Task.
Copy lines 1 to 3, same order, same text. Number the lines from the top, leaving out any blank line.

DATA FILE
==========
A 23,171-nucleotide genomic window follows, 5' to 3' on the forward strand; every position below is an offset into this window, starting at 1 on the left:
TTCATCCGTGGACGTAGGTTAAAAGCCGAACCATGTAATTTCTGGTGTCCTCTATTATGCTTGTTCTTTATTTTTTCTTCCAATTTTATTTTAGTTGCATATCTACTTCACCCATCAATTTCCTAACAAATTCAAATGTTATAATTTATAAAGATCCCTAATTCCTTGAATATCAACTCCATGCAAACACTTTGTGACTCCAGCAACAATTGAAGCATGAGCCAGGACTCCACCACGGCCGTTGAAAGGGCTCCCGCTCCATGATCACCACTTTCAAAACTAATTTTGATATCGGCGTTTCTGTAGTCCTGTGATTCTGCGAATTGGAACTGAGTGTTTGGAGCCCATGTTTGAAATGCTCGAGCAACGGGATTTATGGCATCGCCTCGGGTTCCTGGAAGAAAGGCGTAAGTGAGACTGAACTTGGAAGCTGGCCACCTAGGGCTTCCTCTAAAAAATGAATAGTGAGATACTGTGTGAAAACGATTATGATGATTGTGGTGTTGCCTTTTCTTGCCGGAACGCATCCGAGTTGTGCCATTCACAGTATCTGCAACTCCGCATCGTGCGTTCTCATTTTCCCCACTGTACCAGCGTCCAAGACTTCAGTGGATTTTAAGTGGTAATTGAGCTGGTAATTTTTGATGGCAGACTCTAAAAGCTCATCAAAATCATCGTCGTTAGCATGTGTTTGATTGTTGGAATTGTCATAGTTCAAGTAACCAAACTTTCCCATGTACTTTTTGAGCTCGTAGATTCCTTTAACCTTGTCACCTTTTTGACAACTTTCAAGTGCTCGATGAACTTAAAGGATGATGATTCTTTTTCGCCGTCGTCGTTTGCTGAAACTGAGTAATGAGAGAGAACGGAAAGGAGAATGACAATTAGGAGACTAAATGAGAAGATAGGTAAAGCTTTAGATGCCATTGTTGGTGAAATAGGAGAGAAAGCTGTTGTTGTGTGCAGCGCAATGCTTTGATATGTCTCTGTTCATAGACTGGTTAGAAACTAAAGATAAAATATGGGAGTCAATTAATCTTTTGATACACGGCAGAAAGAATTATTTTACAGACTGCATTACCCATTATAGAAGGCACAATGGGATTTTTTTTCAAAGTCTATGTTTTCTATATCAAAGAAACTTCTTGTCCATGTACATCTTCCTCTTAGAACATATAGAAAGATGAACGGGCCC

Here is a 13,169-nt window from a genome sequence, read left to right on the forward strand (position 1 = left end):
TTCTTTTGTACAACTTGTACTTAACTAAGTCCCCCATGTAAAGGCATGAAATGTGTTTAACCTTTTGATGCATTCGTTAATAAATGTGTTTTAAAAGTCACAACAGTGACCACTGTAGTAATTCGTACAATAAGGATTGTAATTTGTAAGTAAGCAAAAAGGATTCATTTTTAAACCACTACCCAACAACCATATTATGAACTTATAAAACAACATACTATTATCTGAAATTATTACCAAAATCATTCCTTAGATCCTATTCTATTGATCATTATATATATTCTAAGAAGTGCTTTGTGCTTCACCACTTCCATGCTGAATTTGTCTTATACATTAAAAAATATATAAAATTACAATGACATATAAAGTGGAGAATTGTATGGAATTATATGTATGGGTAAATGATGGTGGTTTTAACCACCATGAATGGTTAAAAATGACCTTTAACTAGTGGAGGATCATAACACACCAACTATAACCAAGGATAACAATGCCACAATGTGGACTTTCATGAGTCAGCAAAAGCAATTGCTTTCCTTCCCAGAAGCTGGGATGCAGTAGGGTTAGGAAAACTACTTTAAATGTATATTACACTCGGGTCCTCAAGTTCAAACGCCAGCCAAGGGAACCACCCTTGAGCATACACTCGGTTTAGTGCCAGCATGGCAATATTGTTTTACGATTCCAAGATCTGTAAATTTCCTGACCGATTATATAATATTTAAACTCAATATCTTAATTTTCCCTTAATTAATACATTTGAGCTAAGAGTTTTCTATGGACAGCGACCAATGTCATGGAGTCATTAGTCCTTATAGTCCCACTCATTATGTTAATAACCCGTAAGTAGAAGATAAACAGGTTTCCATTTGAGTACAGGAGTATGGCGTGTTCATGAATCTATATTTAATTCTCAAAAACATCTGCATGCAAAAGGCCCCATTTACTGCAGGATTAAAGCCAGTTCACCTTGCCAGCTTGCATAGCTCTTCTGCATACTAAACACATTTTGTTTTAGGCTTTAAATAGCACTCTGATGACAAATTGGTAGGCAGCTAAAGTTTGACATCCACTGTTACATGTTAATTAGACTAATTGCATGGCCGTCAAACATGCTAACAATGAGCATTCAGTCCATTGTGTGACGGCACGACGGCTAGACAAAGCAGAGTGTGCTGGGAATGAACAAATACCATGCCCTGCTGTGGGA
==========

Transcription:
A 23,171-nucleotide genomic window follows, 5' to 3' on the forward strand; every position below is an offset into this window, starting at 1 on the left:
TTCATCCGTGGACGTAGGTTAAAAGCCGAACCATGTAATTTCTGGTGTCCTCTATTATGCTTGTTCTTTATTTTTTCTTCCAATTTTATTTTAGTTGCATATCTACTTCACCCATCAATTTCCTAACAAATTCAAATGTTATAATTTATAAAGATCCCTAATTCCTTGAATATCAACTCCATGCAAACACTTTGTGACTCCAGCAACAATTGAAGCATGAGCCAGGACTCCACCACGGCCGTTGAAAGGGCTCCCGCTCCATGATCACCACTTTCAAAACTAATTTTGATATCGGCGTTTCTGTAGTCCTGTGATTCTGCGAATTGGAACTGAGTGTTTGGAGCCCATGTTTGAAATGCTCGAGCAACGGGATTTATGGCATCGCCTCGGGTTCCTGGAAGAAAGGCGTAAGTGAGACTGAACTTGGAAGCTGGCCACCTAGGGCTTCCTCTAAAAAATGAATAGTGAGATACTGTGTGAAAACGATTATGATGATTGTGGTGTTGCCTTTTCTTGCCGGAACGCATCCGAGTTGTGCCATTCACAGTATCTGCAACTCCGCATCGTGCGTTCTCATTTTCCCCACTGTACCAGCGTCCAAGACTTCAGTGGATTTTAAGTGGTAATTGAGCTGGTAATTTTTGATGGCAGACTCTAAAAGCTCATCAAAATCATCGTCGTTAGCATGTGTTTGATTGTTGGAATTGTCATAGTTCAAGTAACCAAACTTTCCCATGTACTTTTTGAGCTCGTAGATTCCTTTAACCTTGTCACCTTTTTGACAACTTTCAAGTGCTCGATGAACTTAAAGGATGATGATTCTTTTTCGCCGTCGTCGTTTGCTGAAACTGAGTAATGAGAGAGAACGGAAAGGAGAATGACAATTAGGAGACTAAATGAGAAGATAGGTAAAGCTTTAGATGCCATTGTTGGTGAAATAGGAGAGAAAGCTGTTGTTGTGTGCAGCGCAATGCTTTGATATGTCTCTGTTCATAGACTGGTTAGAAACTAAAGATAAAATATGGGAGTCAATTAATCTTTTGATACACGGCAGAAAGAATTATTTTACAGACTGCATTACCCATTATAGAAGGCACAATGGGATTTTTTTTCAAAGTCTATGTTTTCTATATCAAAGAAACTTCTTGTCCATGTACATCTTCCTCTTAGAACATATAGAAAGATGAACGGGCCC

Here is a 13,169-nt window from a genome sequence, read left to right on the forward strand (position 1 = left end):